There's a myth associated with the Batgirl/Batman dynamic. Many people believe that Barbara Gordon became Batgirl because she wanted to be close to Batman. In truth, Batgirl wasn't romantically interested in Batman. Many people also think that Batman did not welcome Batgirl and chauvinistically tried to deter her career as a crimefighter. This is also false. Batman in fact recognized Batgirl as an ally, an asset and a friend. Nothing better reinforces Batman's attitude toward Batgirl than Detective Comics #492.

Batgirl starred in an enduring back up feature in Detective Comics. It was in one such short that an assassin lured Batgirl into a trap. The cliffhanger of the tale suggested that the assassin's bullet felled Batgirl.

The story continued in Detective Comics #492. A dejected Alfred brings Bruce his Batman uniform. One look at The Gotham Gazette answers Bruce's question, and it seems that Batman will be doing unto the assassin what he intended to do to the Bronze Tiger.

A call to Commissioner Gordon dispels Batman's rage. Batgirl is alive. The assassin's bullet wounded her arm. She fell, but the figure that dropped to the pavement was the assassin's unliving bait. This brush with death has impelled Babs to make a decision. She will no longer be Batgirl. She will no longer risk her life. She will stay safe. Instead of agreeing happily, which is what you expect Batman to do, Batman tries to talk Babs out of resigning. He wants Batgirl on the team.

Batgirl retires very briefly. In the next chapter of the feature-length story, she gradually conquers her fear and saves Batman's life. Batgirl has rescued Batman on several occasions, but this time it's special. The story conveyed a real possibility that Batgirl was gone for good, and that's why Batman's compliment is so much more meaningful and poetic. 

1. Superman #268
"Wild Weekend in Washington!" starring Superman & Batgirl



Batgirl seldom needed protection. She was a capable detective, gifted with a photographic memory. She was an adept crimefighter and an honorary member of the Justice League, whose lives she saved in the Silver Age. Perhaps that's why this scene always sent a shiver down my spine.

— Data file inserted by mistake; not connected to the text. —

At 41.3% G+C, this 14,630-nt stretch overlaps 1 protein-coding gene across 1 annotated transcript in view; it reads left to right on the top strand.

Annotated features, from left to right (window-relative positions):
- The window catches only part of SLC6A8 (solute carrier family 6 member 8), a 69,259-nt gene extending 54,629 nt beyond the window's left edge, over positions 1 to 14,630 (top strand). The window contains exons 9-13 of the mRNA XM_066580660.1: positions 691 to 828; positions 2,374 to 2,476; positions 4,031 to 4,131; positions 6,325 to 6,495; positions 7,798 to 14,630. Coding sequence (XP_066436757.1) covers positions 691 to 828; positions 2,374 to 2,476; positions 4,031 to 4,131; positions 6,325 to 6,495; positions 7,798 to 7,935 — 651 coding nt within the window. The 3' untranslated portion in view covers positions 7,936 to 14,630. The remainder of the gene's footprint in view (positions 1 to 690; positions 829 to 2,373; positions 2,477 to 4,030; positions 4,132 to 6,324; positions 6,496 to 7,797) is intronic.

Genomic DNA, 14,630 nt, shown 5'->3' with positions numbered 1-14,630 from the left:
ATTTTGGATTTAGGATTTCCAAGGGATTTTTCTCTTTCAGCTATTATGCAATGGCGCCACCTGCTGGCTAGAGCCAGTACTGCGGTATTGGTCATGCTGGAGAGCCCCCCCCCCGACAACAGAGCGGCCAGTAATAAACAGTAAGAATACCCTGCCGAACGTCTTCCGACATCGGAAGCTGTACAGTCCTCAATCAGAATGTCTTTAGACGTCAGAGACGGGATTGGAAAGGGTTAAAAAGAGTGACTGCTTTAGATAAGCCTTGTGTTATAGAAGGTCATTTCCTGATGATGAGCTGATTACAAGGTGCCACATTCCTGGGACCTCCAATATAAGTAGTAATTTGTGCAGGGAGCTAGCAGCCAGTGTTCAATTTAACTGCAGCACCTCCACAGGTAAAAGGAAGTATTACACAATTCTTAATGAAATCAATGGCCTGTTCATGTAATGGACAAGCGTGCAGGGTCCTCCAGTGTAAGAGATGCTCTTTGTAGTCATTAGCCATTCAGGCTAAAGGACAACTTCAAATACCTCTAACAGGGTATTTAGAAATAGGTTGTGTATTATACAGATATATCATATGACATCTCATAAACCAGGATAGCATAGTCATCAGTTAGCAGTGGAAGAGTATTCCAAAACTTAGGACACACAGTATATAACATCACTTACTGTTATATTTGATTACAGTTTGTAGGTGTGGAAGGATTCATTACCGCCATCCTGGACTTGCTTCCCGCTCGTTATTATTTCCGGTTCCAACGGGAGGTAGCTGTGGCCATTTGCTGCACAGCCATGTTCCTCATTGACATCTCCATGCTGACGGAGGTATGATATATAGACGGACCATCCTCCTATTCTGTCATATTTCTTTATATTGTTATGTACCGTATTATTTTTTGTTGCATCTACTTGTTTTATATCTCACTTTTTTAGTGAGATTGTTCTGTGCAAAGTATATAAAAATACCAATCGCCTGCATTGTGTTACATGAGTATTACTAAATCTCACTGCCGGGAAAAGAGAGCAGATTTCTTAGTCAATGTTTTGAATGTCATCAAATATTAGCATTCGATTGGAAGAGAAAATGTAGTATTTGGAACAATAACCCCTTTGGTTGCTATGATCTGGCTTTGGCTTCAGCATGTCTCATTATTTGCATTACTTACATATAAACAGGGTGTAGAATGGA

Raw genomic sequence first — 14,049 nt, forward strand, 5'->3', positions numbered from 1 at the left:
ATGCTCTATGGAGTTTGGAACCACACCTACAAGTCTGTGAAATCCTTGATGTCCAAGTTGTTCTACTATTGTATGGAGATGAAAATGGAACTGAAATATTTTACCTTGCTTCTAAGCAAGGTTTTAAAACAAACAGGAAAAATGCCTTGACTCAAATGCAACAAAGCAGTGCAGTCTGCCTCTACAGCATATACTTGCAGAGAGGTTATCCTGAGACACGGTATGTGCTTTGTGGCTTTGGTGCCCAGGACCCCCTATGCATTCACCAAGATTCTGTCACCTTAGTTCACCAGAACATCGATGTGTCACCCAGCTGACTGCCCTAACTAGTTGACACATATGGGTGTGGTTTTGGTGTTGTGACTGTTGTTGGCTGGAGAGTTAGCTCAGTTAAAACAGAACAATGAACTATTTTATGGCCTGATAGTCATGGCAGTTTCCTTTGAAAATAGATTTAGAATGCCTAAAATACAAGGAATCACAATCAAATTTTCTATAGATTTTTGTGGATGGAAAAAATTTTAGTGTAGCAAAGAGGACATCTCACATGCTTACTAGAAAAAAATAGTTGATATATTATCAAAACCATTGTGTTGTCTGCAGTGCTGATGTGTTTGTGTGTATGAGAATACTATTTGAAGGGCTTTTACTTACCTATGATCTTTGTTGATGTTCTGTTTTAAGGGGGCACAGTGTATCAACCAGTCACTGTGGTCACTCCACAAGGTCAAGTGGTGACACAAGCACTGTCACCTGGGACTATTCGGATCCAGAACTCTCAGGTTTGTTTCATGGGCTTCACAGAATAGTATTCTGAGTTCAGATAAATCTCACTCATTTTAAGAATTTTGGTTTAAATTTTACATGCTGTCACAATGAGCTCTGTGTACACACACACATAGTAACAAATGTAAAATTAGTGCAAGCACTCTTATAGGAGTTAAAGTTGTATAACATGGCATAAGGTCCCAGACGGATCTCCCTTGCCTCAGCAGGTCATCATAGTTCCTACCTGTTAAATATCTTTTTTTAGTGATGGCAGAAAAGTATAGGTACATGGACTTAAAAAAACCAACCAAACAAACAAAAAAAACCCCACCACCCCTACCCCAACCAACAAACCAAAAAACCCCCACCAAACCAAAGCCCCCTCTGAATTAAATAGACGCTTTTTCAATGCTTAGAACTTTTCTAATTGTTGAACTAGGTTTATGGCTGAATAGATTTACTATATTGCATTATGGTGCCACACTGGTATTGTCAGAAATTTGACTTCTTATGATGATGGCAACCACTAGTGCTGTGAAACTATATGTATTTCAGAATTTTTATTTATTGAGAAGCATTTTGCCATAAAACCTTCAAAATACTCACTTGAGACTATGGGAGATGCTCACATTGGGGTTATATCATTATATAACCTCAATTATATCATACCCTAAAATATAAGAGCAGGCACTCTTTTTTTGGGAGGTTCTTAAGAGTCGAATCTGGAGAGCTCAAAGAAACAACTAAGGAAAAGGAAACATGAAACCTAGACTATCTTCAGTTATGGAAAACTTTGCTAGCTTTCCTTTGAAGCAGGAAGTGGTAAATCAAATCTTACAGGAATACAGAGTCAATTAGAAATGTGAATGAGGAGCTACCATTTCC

Batgirl infrequently guest-starred with Superman, and those team-ups were always something to look forward to. This one displays Superman's invulnerability in a way that's more resonant than usual.

When a group of goons try to use lasers on the heroes, Superman wraps Batgirl in his invincible cape and takes the hits. He just stands there, and the beams reflect off his chest. The blasts do not move him an inch.

I'm sure Superman has performed this feat scores and scores of times. The difference lies in the novelty of Batgirl. You sort of expect Superman to protect Lois Lane, Lana Lang or Jimmy Olsen, but this is Batgirl. She's one of the most resourceful super-heroes on Earth-One. If Batman were to die, she would be the World's Greatest Detective. 

Maybe Babs could have found a means to avoid being on the deep end of a laser barbecue, but maybe, just maybe there was no way out of this death trap. Maybe this was the moment where Batgirl would have died had not Superman changed her destiny. 

This is the moment where I started to understand how a character like Superman would actually affect the evolution of the planet and its contingent history. This is the moment that shaped my philosophy of super-hero literature. 

Super-heroes would not make the world a darker place. Super-heroes would improve life. They would prevent disasters. The deeds of the Bronze Age heroes would accumulate. There would always be evil and madness, but the forces of good would eventually succeed. The World's Finest team would inexorably turn the earth into a Utopia, and that is why I regard the World's Finest of the Bronze Age with my highest esteem.